Good morning … So long to the dumpster fire of 2017; hello, soon-to-be dumpster fire of 2018!
We're trying something a little bit different to help you get smarter, faster as you settle back into work today. 2018 is going to be a long year, and probably a hard one to keep up with. So my colleague Bob Herman and I thought we'd step back from the minute-by-minute onslaught and take stock more broadly of the big, overarching trends that will animate this year in health policy.
The most consistent theme in the politics of health care last year was uncertainty, and that seems highly unlikely to change in 2018.
And that's just the individual market. Open gubernatorial races in this year's midterms will have an enormous effect on health policy for years to come. Medicaid expansion will be explicitly on the ballot in a handful of states. House Speaker Paul Ryan wants to take another crack at Medicare and Medicaid cuts.
Buckle up. These are just the battles we already know about, barely 24 hours into the year.
The health care industry is consolidating rapidly — hospitals are merging with each other and with insurers; pharmacies are buying insurance companies; and drug companies are snapping up other drug companies.
The big question: Are these deals good for consumers?
What's next: Regulatory reviews of all these mega-mergers will fall to the Federal Trade Commission — which already has limited resources — and the Department of Justice.
Don't forget: Many people have overlooked the part of President Trump's health care executive order that said his administration will "focus on promoting competition in health care markets and limiting excessive consolidation."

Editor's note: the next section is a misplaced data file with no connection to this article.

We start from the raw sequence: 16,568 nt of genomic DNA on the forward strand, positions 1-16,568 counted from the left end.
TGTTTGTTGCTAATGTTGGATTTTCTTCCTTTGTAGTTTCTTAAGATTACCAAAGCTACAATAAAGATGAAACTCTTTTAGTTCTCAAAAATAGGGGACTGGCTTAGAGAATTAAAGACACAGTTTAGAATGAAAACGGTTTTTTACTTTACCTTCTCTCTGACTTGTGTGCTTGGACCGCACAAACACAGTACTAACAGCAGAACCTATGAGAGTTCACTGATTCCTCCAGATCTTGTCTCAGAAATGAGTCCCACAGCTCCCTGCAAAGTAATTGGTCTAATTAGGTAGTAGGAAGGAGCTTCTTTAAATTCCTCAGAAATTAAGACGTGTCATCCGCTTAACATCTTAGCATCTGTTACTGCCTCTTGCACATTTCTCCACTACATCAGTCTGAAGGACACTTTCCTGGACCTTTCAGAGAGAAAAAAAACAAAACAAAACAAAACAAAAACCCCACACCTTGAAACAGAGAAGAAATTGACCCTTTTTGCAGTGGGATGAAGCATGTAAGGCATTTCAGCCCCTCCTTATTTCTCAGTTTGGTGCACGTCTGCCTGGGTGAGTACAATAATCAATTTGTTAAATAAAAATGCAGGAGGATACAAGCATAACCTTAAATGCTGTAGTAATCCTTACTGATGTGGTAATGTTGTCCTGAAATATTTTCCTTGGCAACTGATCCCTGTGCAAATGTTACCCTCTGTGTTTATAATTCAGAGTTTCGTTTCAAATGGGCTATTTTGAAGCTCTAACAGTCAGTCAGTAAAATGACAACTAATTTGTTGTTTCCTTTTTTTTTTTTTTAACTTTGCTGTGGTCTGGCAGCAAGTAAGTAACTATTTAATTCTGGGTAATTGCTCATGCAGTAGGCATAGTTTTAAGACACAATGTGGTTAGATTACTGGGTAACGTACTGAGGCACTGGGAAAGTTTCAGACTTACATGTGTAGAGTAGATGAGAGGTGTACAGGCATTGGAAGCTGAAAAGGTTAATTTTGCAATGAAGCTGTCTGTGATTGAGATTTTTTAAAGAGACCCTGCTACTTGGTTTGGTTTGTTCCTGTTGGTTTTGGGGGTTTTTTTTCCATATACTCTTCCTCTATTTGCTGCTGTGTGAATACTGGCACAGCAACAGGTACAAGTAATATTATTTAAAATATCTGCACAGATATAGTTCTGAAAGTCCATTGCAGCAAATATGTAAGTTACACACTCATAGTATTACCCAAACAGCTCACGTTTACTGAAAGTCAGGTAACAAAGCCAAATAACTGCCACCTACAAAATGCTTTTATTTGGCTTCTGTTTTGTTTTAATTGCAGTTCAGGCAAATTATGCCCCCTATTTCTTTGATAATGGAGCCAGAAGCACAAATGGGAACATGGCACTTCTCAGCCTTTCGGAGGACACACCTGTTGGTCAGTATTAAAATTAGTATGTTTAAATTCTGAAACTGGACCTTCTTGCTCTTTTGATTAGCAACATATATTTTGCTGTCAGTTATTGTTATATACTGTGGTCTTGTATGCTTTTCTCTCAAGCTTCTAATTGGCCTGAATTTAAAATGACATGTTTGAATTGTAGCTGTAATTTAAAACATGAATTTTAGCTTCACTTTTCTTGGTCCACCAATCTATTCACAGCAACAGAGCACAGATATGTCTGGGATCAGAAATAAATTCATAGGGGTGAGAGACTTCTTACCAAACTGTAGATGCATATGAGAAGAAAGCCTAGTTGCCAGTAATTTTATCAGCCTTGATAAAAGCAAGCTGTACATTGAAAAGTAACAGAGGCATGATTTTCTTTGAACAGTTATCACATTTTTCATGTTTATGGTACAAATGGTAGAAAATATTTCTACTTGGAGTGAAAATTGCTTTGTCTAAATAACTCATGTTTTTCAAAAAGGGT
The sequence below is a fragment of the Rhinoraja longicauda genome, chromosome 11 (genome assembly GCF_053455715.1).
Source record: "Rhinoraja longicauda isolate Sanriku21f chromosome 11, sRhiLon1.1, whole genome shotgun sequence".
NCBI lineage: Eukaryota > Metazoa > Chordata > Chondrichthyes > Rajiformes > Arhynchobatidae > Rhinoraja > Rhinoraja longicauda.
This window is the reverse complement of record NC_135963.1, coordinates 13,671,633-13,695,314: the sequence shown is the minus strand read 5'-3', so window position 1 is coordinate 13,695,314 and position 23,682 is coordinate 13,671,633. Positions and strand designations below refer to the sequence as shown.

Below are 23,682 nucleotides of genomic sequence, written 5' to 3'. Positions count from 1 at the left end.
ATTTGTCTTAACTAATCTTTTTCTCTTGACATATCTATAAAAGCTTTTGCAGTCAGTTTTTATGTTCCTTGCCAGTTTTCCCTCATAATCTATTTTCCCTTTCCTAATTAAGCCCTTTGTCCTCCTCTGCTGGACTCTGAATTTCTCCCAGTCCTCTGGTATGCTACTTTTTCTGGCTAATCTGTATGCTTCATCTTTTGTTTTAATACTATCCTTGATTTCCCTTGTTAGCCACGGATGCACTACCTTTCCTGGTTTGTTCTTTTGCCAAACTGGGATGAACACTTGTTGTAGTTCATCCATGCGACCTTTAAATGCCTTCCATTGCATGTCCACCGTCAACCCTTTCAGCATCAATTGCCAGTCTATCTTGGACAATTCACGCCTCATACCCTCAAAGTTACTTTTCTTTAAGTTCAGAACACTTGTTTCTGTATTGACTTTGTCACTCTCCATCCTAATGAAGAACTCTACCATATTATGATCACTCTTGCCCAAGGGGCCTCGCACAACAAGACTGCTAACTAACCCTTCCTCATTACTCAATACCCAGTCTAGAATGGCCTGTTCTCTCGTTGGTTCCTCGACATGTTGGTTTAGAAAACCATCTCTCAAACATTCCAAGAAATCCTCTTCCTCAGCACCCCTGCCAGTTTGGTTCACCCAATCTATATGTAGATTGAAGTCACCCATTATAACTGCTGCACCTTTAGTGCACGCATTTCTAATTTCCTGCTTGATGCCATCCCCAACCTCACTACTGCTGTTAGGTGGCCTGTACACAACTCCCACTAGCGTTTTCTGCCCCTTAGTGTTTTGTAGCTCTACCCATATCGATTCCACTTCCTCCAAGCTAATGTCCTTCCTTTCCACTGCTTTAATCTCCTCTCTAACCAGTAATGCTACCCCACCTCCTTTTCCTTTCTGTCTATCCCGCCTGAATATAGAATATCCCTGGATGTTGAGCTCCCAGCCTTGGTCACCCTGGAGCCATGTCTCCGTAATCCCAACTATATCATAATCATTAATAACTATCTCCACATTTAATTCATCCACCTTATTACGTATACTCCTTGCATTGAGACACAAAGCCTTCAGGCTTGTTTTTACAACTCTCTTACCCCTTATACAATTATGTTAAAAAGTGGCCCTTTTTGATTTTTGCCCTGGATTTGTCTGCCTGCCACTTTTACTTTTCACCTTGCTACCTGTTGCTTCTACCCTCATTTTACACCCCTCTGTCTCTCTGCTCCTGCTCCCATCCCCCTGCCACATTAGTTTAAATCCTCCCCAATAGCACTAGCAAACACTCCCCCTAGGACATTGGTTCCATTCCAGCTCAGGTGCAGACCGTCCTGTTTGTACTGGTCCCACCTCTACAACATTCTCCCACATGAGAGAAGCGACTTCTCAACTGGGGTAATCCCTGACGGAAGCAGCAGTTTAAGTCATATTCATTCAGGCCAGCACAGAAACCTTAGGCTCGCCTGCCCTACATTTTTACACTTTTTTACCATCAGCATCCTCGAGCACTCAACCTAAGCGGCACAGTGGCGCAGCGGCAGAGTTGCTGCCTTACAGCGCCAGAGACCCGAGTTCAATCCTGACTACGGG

This year will see crucial clinical trials — and potentially FDA approval — for a host of drugs, including highly watched therapies in oncology and immunology.
Retail drug spending growth has actually been mild over the past two years, but the pending arrival of expensive new treatments, including CAR-T therapies, will add new fuel to the drug-pricing fire, much like expensive new hepatitis treatments helped blow the issue open in 2014 and 2015.
The impact: This isn't just a political debate: These products can place a real strain on insurance premiums, and could cripple taxpayer-funded health care programs.
What to watch: Policymakers, including HHS secretary nominee Alex Azar, have supported some proposals to crack down on price-inflating tactics, including drugmakers' patent strategies and the secretive rebate system used by pharmacy benefit managers.
The Trump administration has barely gotten started on what might end up being one of its biggest health care legacies — a new, more conservative vision for Medicaid. But those changes are just around the corner.
The opioid crisis is so bad, nationwide, that Americans' life expectancy is going down, despite myriad advances in medical technology.
Yes, but: There's no coordinated national strategy to try to get this crisis under control, much less reverse the rising tide of addiction, overdoses and death.
What else will shape the year in health policy? I'd love to know what's on your mind in the (relative) calm of these early days. Drop me a line and let me know: firstname.lastname@example.org.